Listen: Songs of Bathsheba

"Against thee have I sinned,"
Songs of Bathsheba

"For three nights," Songs of Bathsheba

"The dead child shall not come back," Songs of Bathsheba

Finale, Songs of Bathsheba

From the archival recording of the world premiere, performed by the Milwaukee Symphony Orchestra and Chorus, Twyla Robinson, soprano, under the direction of John Nelson.

Shohat radio interview

A short clip of Gil Shohat talking about his "emotional approach" to music, courtesy of 98.7WFMT Chicago

For information on performing this work or obtaining a perusal score, please contact SDG.



Both at home and abroad, audiences and critics alike regard the youthful Gil Shohat as one of the leading Israeli musicians of his generation. Forbes magazine, together with all three of Israel’s major newspapers (Yedioth Aharonoth, Ma’ariv and Ha’aretz) have declared Shohat to be “The most important and influential personality in classical music in Israel.” In June 2009, the French government named him a Knight in the prestigious Order of Arts and Letters.

A sizable proportion of Shohat's music has been devoted to Jewish subjects, and his musical style  tends to look to the past. Though he studied with such post-World War II avant-garde composers as Luciano Berio, “In my heart I was always loyal to the pre-avant-garde” — that is, pre-World War II music by composers like Stravinsky, Gershwin, Scriabin and, especially, Ravel and Debussy.

Shohat is the composer of nine large-scale symphonies, ten concertos for various instruments, three operas, various oratorios, cantatas, solo vocal pieces, and dozens of chamber and piano pieces, as well as the performer of more than 80 concerts a year worldwide, both as a conductor and pianist.

Most of Shohat’s compositions are published by the CASA RICORDI Editions.

For a complete biography, visit Gil Shohat's website.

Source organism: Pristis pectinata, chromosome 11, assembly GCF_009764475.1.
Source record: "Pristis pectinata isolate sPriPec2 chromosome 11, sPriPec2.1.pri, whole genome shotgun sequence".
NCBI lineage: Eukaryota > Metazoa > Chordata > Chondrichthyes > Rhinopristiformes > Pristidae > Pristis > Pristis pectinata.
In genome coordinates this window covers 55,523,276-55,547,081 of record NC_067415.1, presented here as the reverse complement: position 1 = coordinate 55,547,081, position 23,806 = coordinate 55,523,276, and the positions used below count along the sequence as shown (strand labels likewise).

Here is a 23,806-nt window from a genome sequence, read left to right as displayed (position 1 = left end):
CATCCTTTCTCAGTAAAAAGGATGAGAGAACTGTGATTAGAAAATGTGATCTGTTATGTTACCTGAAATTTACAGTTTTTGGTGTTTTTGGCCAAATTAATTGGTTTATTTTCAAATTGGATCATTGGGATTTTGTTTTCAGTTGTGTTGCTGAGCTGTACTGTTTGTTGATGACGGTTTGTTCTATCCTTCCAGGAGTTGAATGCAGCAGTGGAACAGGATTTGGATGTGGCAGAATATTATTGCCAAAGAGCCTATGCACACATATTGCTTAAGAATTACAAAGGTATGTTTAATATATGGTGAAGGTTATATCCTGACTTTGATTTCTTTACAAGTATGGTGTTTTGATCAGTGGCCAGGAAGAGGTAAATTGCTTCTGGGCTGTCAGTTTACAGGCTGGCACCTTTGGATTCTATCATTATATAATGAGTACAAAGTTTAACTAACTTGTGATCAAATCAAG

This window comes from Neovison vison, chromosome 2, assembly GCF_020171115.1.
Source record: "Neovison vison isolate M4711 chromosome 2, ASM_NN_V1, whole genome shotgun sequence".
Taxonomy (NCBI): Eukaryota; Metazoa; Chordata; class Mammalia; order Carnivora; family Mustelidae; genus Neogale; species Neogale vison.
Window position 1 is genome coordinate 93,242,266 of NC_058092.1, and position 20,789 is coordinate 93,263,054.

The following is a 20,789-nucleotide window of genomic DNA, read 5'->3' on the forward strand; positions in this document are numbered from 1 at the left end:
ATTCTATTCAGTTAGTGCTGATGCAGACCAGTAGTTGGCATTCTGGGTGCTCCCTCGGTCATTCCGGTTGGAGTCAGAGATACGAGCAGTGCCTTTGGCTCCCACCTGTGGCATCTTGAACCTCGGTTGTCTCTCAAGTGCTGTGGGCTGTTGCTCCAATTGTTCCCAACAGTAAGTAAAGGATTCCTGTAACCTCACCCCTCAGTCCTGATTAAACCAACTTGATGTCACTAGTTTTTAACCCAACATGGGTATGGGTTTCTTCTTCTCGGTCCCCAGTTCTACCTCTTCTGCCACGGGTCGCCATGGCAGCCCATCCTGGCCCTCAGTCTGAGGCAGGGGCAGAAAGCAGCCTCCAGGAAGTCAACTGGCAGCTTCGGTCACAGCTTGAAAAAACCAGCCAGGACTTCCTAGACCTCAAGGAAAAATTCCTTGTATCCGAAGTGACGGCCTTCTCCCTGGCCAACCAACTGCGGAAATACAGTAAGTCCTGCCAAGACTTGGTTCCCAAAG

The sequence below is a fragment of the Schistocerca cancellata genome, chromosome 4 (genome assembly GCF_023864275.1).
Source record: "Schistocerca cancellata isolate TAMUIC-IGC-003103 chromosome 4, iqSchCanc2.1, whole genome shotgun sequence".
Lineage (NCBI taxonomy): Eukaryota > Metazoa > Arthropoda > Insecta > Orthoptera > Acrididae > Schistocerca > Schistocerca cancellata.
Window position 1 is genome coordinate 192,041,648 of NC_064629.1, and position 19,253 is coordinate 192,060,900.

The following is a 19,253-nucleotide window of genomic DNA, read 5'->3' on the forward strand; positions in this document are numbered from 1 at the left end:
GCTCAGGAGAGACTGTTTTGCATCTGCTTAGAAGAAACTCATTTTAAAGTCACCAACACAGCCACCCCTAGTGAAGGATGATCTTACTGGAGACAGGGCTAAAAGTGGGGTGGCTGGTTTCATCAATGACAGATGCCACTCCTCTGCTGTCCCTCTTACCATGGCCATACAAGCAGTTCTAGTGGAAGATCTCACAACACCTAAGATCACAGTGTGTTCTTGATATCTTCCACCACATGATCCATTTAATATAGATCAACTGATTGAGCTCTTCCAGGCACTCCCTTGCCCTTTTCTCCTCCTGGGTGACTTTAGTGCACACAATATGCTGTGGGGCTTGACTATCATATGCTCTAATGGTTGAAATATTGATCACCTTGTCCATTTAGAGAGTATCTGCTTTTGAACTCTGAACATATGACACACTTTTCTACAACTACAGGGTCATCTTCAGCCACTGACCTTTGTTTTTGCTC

Songs of Bathsheba

Gil Shohat
Songs of Bathsheba

Mixed chorus (SATB), soprano soloist & orchestra
DURATION: 50 minutes
TEXT: story of King David and Bathsheba (II Samuel), poetry by Shin Shifra (translation by Shirley Kaufman) and Psalm 51
Oratorio based on the tragedy of King David and Bathsheba.




World Premiere
April 2005
Milwaukee Symphony Orchestra and Chorus
Twyla Robinson, soprano
John Nelson, conductor
Marcus Center for the Performing Arts
Milwaukee, WI

The Old Testament story of King David and Bathsheba has all the elements of a Greek tragedy: the king beds a beautiful woman, arranges to have her husband killed in battle, and then repents in great sorrow. The woman’s child dies after seven days, but she later gives birth to the great King Solomon.

When Soli Deo Gloria commissioned Israeli composer Gil Shohat to write a work based on this story, he decided that he wanted to present the narrative from the perspective of both characters. Shohat asked Israeli poet Shin Shifra to write the Bathsheba text (which was translated into English by Shirley Kaufman), to which he added the Hebrew text of Psalm 51, David’s confession and prayer for mercy.

Upon first reading of the libretto, conductor John Nelson was initially struck by the bitterness of Bathsheba’s words. After further reflection, he identified this as part of “the libretto's spiritual core: when mingled with the grace, forgiveness, and redemption David sought in his Psalm, the visceral angst of the Bathsheba prose becomes even more real, effective, and in the end, beautiful.”

  Gil Shohat

In the end, the juxtaposition of these two texts—the part of Bathsheba sung by the soprano soloist, and the voice of David sung by the choir—combined with Gil Shohat's dramatic writing, made for a powerful emotional expression that met with great approval from the Milwaukee audience at the world premiere performance. Songs of Bathsheba was commissioned in memory of Jody Nordlof.






" A powerful new work by a brilliant young composer … Shohat is a young man with something to say—and it´s worth hearing. He has created a vivid, moving, powerful, and (most important) memorable vehicle for conveying the message that melodic beauty and emotions like love, hatred, jealousy, and remorse are timeless … He speaks with his own resonant voice. He also makes no apology for writing in a rich, direct, melodic, late-romantic style. The audience at both the premiere and the following night´s repeat responded to it with spontaneous, vocal enthusiasm."—Lawrence Hansen, American Record Guide

A really beautiful work that I am sure will thrill many … the entire concert was exhilarating—we were all lifted up to a higher plane of musical joy. At times like this, music comes close to worship.”—Donald Vroon, American Record Guide

“The 'Song of Bathsheba' oratorio succeeds on its own cathartic terms, the big crowd was raucously smitten with it, and Shohat's undeniable skill can only be admired."—Tom Strini, The Milwaukee Sentinel

(See complete reviews posted on Gil Shohat’s press page.)